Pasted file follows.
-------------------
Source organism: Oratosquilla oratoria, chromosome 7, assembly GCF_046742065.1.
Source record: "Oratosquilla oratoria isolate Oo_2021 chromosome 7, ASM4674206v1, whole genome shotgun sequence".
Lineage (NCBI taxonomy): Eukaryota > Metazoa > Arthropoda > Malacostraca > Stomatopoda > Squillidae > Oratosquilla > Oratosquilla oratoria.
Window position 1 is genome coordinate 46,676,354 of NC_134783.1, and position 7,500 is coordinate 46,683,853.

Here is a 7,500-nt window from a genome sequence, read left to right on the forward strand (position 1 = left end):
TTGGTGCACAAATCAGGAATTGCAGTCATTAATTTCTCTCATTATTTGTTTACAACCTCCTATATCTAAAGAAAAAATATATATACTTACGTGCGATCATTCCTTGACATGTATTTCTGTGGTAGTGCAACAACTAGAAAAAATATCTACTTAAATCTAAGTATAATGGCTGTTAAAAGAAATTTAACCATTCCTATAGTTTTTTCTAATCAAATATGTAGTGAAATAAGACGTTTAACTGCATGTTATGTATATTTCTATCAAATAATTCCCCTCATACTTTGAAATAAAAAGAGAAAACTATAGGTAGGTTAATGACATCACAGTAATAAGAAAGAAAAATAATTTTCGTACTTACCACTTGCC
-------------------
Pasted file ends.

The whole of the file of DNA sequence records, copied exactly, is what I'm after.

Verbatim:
Source organism: Oratosquilla oratoria, chromosome 7, assembly GCF_046742065.1.
Source record: "Oratosquilla oratoria isolate Oo_2021 chromosome 7, ASM4674206v1, whole genome shotgun sequence".
Lineage (NCBI taxonomy): Eukaryota > Metazoa > Arthropoda > Malacostraca > Stomatopoda > Squillidae > Oratosquilla > Oratosquilla oratoria.
Window position 1 is genome coordinate 46,676,354 of NC_134783.1, and position 7,500 is coordinate 46,683,853.

Here is a 7,500-nt window from a genome sequence, read left to right on the forward strand (position 1 = left end):
TTGGTGCACAAATCAGGAATTGCAGTCATTAATTTCTCTCATTATTTGTTTACAACCTCCTATATCTAAAGAAAAAATATATATACTTACGTGCGATCATTCCTTGACATGTATTTCTGTGGTAGTGCAACAACTAGAAAAAATATCTACTTAAATCTAAGTATAATGGCTGTTAAAAGAAATTTAACCATTCCTATAGTTTTTTCTAATCAAATATGTAGTGAAATAAGACGTTTAACTGCATGTTATGTATATTTCTATCAAATAATTCCCCTCATACTTTGAAATAAAAAGAGAAAACTATAGGTAGGTTAATGACATCACAGTAATAAGAAAGAAAAATAATTTTCGTACTTACCACTTGCC